Lexington Medical Center applied for the grant to help women in need in our community. Mammograms can help to detect breast cancer in its earliest stages. Clinicians know that early detection is key to successful treatment of breast cancer. Many times, women without insurance or financial resources don’t have a routine screening mammogram.
“Lexington Medical Center works with local partners to find ways to help provide screenings where they are most needed,” said Barbara Willm, vice president of Community Relations at Lexington Medical Center. “Recently, that’s included outreach into the Korean and Hispanic communities, including a health fair at a Hispanic grocery store with Lexington Medical Center’s mobile mammography van.”
In addition, the Susan G. Komen Foundation honored Lexington Medical Center and breast cancer nurse navigator Kelly Jeffcoat as “Komen Champions.” In its inaugural year, the “Komen Champion” award celebrates an organization or person that shares the Susan G. Komen Foundation’s mission to create a world without breast cancer.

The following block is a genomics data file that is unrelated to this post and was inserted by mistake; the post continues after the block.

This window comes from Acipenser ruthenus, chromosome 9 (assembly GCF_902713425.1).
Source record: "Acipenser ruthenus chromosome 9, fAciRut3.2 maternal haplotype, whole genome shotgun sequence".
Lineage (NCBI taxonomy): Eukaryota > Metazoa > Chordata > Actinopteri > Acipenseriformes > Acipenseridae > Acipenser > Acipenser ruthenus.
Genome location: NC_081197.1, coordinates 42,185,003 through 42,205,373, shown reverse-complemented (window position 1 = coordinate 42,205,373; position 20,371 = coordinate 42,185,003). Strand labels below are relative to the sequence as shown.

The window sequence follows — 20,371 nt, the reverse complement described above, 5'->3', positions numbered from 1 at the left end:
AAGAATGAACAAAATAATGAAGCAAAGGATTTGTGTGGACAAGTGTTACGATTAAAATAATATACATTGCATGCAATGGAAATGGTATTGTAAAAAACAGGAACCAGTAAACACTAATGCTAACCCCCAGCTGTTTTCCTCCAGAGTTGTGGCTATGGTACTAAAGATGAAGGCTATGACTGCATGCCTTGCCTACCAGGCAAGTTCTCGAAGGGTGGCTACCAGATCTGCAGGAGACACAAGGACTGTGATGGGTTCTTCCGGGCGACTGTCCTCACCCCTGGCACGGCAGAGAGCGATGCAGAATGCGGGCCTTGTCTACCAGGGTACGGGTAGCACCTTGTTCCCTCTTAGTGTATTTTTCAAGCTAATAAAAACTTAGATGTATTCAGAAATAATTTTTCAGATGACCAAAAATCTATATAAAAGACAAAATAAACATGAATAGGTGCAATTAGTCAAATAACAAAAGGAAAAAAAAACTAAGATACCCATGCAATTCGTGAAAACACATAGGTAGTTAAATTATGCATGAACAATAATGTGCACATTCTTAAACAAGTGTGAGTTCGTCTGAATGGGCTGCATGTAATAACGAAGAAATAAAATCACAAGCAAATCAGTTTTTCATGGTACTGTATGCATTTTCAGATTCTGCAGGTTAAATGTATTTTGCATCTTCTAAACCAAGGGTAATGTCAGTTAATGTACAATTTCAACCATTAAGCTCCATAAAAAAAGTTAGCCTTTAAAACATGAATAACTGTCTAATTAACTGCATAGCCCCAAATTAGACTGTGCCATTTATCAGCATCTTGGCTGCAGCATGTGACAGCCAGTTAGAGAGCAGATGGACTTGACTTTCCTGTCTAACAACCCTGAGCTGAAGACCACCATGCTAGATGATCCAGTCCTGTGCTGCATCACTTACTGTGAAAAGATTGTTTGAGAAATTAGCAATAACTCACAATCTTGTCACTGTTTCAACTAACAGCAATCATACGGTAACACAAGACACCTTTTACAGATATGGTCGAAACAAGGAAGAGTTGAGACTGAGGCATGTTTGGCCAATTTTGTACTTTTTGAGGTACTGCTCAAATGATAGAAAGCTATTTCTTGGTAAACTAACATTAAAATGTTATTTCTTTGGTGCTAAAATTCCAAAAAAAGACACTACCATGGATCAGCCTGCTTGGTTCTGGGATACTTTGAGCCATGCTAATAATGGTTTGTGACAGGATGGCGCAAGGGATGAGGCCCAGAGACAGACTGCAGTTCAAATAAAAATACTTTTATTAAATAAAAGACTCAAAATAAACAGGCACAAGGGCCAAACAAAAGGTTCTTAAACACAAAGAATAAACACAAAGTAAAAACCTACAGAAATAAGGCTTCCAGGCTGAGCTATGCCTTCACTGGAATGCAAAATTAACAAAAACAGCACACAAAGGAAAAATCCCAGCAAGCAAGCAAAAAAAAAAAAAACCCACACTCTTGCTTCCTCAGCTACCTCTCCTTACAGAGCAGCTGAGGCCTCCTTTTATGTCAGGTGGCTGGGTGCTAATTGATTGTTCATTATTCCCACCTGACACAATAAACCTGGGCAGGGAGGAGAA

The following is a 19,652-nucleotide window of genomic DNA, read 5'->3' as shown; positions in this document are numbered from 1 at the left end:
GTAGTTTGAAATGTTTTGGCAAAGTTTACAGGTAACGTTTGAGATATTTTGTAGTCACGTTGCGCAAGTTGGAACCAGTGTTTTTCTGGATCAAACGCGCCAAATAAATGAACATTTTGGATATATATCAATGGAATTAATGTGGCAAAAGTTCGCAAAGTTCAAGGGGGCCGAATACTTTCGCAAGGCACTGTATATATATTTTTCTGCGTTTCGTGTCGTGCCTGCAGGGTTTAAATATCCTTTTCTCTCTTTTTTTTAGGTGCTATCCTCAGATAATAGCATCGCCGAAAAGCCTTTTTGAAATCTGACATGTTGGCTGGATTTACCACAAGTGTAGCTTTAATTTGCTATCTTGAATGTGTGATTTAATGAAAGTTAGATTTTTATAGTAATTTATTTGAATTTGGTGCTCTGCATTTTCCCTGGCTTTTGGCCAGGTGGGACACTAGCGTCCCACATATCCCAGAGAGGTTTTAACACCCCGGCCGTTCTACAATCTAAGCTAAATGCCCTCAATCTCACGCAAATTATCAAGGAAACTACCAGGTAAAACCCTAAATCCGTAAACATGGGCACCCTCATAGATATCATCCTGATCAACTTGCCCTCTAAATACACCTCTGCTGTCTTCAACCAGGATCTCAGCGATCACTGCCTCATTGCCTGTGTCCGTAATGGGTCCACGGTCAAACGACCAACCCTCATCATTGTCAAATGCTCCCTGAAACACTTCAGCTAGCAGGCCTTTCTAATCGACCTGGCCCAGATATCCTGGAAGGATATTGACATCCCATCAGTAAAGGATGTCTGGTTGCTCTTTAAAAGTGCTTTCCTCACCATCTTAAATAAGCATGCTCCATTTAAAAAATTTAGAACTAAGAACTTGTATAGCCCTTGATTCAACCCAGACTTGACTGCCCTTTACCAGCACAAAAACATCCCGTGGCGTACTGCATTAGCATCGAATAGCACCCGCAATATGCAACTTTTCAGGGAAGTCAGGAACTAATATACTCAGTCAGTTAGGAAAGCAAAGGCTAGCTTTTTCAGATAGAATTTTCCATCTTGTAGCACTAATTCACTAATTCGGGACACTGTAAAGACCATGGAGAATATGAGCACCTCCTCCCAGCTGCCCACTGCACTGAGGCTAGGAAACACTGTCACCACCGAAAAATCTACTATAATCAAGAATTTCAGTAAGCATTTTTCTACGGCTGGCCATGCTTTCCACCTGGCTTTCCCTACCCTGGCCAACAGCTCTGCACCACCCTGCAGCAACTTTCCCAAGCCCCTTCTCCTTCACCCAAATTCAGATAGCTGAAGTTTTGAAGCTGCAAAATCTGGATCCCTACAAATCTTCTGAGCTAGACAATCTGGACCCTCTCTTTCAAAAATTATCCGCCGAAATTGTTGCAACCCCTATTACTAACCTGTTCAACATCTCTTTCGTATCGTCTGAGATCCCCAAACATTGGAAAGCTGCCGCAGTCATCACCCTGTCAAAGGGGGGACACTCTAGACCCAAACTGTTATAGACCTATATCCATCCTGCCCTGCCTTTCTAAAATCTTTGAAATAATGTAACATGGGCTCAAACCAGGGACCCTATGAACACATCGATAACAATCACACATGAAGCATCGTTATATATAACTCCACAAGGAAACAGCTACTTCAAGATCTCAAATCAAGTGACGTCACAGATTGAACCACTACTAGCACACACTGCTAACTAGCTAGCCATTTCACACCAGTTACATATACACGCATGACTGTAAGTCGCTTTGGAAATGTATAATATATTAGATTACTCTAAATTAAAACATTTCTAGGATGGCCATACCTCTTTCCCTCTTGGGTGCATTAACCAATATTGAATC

As a breast cancer nurse navigator at Lexington Medical Center, Kelly Jeffcoat helps newly diagnosed women work their way through treatment, providing helpful information and emotional support along the way. Kelly is a breast cancer survivor herself, diagnosed at the young age of 37. Kelly also leads support groups for women with breast cancer at the hospital and in the community.